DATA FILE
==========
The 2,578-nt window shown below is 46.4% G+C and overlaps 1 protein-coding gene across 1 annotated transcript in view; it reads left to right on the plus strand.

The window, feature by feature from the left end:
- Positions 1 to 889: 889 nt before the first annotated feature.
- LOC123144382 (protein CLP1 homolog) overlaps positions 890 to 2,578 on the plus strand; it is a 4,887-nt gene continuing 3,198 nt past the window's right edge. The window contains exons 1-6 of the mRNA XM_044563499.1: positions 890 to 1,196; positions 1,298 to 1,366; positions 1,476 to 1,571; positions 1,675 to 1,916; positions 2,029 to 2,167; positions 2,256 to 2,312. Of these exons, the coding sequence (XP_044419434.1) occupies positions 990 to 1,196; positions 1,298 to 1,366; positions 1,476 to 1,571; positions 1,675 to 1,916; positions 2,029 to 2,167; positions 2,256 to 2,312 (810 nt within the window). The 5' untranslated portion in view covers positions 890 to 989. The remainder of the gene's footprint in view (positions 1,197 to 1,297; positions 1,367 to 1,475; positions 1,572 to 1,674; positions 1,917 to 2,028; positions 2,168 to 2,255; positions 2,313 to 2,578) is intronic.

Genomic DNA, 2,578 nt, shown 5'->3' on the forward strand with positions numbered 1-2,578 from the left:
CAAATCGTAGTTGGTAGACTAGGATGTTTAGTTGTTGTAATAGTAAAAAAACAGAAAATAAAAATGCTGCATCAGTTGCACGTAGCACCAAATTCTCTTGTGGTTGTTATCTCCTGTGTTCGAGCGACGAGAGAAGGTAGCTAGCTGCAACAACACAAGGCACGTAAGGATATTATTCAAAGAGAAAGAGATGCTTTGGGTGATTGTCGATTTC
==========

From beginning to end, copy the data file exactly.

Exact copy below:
The 2,578-nt window shown below is 46.4% G+C and overlaps 1 protein-coding gene across 1 annotated transcript in view; it reads left to right on the plus strand.

The window, feature by feature from the left end:
- Positions 1 to 889: 889 nt before the first annotated feature.
- LOC123144382 (protein CLP1 homolog) overlaps positions 890 to 2,578 on the plus strand; it is a 4,887-nt gene continuing 3,198 nt past the window's right edge. The window contains exons 1-6 of the mRNA XM_044563499.1: positions 890 to 1,196; positions 1,298 to 1,366; positions 1,476 to 1,571; positions 1,675 to 1,916; positions 2,029 to 2,167; positions 2,256 to 2,312. Of these exons, the coding sequence (XP_044419434.1) occupies positions 990 to 1,196; positions 1,298 to 1,366; positions 1,476 to 1,571; positions 1,675 to 1,916; positions 2,029 to 2,167; positions 2,256 to 2,312 (810 nt within the window). The 5' untranslated portion in view covers positions 890 to 989. The remainder of the gene's footprint in view (positions 1,197 to 1,297; positions 1,367 to 1,475; positions 1,572 to 1,674; positions 1,917 to 2,028; positions 2,168 to 2,255; positions 2,313 to 2,578) is intronic.

Genomic DNA, 2,578 nt, shown 5'->3' on the forward strand with positions numbered 1-2,578 from the left:
CAAATCGTAGTTGGTAGACTAGGATGTTTAGTTGTTGTAATAGTAAAAAAACAGAAAATAAAAATGCTGCATCAGTTGCACGTAGCACCAAATTCTCTTGTGGTTGTTATCTCCTGTGTTCGAGCGACGAGAGAAGGTAGCTAGCTGCAACAACACAAGGCACGTAAGGATATTATTCAAAGAGAAAGAGATGCTTTGGGTGATTGTCGATTTC